The way things work now, they simply don't work (this year's budget notwithstanding, we've seen some 20 straight budgets passed way late).

Anonymous said...

here comes a monkey wrench:

men are the way they are because of....women! it's true of every species that the male behaves the way it does because the female demands it.

food for thought....

KEvron

Elderta said...

Anonymous said...

What do you think about Prop 1, coming up on 11/8 in NY?

I see a lot of cons, some pros, and still researching. Any insights?

NOI

NOI, I was thinking of this in the last few days, and I'm glad that you sparked me into thinking more about it. Carl says he's voting for it, but many of the commentaries I've seen have suggested a no vote. Most of these sites were against Sidney Sheldon, the NYS house speaker, and accused him of cronyism and trying to solidify his hold over the state asseembly, and that's most why they are advocating a no. Unfortunately, I don't know that much about the NYS budgetary process to say clearly what to do at this point. I would tend to vote yes, because it's hinges on whether the Executive Office can get its act together and pass a budget on time, something that Pataki wasn't able to do for the last three years. But, here's a good pro and con on the bill:
http://www.gothamgazette.com/article/20051031/202/1639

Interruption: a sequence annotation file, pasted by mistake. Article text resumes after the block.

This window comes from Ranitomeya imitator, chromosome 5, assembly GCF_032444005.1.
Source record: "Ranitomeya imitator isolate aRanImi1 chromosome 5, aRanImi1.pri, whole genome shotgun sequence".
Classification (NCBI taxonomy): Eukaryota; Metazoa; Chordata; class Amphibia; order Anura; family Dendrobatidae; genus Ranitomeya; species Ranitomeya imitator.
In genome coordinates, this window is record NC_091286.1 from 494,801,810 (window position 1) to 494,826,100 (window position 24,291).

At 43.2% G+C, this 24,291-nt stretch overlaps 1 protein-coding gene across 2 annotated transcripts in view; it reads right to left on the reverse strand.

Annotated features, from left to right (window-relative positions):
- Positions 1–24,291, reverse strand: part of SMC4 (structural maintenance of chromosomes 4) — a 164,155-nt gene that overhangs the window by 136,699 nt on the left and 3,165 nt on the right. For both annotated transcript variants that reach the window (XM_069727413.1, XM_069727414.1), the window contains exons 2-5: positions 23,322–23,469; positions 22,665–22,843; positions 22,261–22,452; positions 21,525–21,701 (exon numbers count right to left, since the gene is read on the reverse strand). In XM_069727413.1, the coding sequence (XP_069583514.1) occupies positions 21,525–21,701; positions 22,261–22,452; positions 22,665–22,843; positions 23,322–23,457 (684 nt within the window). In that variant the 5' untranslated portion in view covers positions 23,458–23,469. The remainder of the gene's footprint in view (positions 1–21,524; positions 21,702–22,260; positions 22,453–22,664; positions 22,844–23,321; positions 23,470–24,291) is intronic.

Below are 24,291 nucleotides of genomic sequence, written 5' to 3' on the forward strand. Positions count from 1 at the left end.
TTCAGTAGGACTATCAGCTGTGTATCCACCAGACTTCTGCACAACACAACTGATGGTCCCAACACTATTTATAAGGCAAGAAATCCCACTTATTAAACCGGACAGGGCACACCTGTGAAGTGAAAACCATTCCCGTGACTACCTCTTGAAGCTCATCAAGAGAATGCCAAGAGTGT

What are you thinking of doing?

Elderta said...

LKMOM,

Thanks for dropping by. I think it depressed me because I'm prone to depression, and I haven't had a date in three years. Both quite depressing. Haha.

Elderta said...

Fantod,

One of the reasons that Dowd is getting panned for her book, is because this essay and the book colors everything darker than it may actually be. I'll try and look up Quindlin's piece, I'd like to read it. Dowd is kinda of a downer most of the time anyway, I find.

Elderta said...

KEv and Martin,

You two are certainly necessary! :)

Elderta said...

And on a last note, I have become my father. His favorite movie is "Pretty Woman." Though it's not my favorite movie, I watched the female version of that movie three times today. It's called "The Wedding Date," and though I don't recommend it, I must say that Dermott Mulroney is certainly necessary, too.